DALLAS (AP) — Shareholders of Transocean Ltd. approved a $1 billion dividend on Friday and rejected a company-backed plan to discharge directors and executives for liability stemming from last year’s Gulf of Mexico oil spill.
The company also said former chairman and CEO J. Michael Talbert was elected chairman.
Transocean owned the Deepwater Horizon rig that BP PLC was leasing and operating when an explosion killed 11 workers and created the massive oil spill. Both companies face lawsuits.
Transocean board members proposed to discharge themselves and company executives from liability for any actions in 2010, saying the practice is customary for companies in Switzerland, where Transocean is now based.
Shareholders who voted for the proposal would have effectively dropped their right to take part in shareholder lawsuits over the rig explosion.
Lawsuits have charged that the company made misleading statements about safety risks and the ability to prevent blowouts.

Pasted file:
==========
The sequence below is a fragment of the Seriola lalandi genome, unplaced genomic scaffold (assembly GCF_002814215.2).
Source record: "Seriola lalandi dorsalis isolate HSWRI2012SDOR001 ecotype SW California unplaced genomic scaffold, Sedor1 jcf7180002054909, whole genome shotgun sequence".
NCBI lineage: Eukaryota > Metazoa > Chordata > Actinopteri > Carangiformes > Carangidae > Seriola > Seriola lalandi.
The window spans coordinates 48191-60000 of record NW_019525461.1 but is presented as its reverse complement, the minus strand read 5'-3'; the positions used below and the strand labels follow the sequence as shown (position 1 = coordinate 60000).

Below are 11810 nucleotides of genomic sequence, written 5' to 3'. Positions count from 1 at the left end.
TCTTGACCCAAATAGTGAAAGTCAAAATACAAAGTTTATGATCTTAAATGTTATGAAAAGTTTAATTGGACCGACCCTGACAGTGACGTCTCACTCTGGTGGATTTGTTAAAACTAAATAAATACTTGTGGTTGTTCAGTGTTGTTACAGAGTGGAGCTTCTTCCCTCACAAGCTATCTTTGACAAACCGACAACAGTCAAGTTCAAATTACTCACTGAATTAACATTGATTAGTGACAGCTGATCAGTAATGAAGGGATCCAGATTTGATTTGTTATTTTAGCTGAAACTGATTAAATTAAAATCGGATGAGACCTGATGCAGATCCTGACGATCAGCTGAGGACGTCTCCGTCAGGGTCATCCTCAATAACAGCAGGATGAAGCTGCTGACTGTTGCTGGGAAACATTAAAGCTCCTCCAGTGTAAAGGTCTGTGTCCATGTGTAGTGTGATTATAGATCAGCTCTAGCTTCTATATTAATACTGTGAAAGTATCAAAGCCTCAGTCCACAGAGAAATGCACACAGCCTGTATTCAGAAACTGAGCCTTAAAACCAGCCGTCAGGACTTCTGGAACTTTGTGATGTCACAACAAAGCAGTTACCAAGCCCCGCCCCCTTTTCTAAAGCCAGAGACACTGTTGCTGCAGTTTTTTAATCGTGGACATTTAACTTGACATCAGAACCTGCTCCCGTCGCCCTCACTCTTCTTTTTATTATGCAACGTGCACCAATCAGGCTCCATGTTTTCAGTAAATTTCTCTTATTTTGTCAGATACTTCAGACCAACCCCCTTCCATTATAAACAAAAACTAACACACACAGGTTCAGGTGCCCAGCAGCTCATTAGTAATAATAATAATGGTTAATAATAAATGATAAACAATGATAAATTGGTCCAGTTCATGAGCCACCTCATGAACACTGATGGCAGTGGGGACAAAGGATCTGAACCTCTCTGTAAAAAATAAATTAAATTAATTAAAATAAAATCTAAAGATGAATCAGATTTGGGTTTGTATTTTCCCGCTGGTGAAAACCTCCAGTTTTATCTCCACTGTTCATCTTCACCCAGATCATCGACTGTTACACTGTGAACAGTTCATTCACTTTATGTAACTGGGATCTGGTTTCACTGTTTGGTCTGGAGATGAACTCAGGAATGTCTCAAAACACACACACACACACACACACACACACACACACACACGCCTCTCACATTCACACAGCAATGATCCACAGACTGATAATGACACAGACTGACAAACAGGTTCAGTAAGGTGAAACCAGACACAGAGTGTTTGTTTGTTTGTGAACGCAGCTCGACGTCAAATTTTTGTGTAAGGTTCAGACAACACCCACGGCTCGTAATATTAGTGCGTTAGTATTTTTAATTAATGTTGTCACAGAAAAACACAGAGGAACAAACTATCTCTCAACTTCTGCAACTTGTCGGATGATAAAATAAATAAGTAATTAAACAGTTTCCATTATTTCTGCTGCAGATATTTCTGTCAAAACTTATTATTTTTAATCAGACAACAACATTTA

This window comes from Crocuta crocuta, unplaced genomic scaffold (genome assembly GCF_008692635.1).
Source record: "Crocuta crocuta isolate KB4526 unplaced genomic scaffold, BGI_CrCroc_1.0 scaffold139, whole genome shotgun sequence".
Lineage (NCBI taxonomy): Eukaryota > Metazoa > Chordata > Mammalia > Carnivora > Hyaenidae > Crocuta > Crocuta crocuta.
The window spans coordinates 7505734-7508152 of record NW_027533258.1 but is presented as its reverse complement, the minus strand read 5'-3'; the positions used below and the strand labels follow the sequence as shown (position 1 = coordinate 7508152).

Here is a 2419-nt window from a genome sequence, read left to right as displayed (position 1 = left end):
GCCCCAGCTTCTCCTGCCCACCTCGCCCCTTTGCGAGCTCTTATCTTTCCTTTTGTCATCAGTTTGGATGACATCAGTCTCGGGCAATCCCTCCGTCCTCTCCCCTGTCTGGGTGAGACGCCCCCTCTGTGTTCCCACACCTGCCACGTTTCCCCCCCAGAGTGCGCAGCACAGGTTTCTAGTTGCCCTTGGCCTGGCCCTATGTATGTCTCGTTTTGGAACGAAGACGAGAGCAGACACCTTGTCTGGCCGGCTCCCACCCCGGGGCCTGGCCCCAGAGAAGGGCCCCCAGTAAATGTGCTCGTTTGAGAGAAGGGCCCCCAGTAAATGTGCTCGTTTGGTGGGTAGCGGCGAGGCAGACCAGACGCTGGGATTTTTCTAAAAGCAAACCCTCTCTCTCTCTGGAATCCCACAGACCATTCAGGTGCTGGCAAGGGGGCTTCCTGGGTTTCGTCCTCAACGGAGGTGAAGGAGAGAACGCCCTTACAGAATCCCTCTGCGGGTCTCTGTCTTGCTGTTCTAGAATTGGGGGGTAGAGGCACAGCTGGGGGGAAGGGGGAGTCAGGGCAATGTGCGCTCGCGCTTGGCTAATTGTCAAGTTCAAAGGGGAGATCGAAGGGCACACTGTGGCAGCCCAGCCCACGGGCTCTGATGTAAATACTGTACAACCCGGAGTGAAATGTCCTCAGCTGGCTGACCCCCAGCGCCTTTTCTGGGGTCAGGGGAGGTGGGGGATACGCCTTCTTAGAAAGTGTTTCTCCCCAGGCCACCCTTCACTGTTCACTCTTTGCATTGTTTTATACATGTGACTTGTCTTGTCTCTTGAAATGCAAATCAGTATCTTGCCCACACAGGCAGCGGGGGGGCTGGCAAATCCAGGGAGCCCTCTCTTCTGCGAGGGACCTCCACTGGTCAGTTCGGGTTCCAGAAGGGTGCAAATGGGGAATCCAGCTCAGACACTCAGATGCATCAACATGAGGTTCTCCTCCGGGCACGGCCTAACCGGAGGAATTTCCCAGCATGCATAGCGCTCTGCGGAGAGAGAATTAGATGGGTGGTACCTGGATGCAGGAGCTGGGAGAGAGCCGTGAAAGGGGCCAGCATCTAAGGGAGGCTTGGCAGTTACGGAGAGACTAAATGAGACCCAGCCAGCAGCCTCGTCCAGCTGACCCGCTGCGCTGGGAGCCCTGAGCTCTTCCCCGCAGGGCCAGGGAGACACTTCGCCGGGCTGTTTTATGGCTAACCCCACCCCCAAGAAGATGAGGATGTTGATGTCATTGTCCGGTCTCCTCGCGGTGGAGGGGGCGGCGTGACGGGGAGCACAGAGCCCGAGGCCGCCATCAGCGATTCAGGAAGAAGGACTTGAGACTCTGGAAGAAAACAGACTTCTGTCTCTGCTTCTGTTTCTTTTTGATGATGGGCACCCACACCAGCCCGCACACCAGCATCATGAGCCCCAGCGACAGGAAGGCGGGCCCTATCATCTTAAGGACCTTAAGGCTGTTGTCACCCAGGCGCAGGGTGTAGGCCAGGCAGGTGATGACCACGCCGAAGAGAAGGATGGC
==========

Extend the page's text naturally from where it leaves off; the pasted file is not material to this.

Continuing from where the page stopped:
The $1 billion dividend will be paid in installments. A previous dividend approved by shareholders was blocked by a Swiss court last year because of lawsuits over the oil spill.
Also, the company said the board elected Talbert to replace the retiring Robert E. Rose as chairman.
Talbert served as Transocean CEO from 1994 to 2002. He was named vice chairman last August.
Another director, Victor E. Grijalva, also retired after Friday’s meeting.
Transocean leases drilling rigs and crews to oil and gas companies for offshore operations, many in them in deep water. Last year, its net income tumbled 70 percent, to $961 million, as revenue slipped 17 percent, to $9.6 billion.
The company’s shares rose 94 cents to close Friday at $68.42.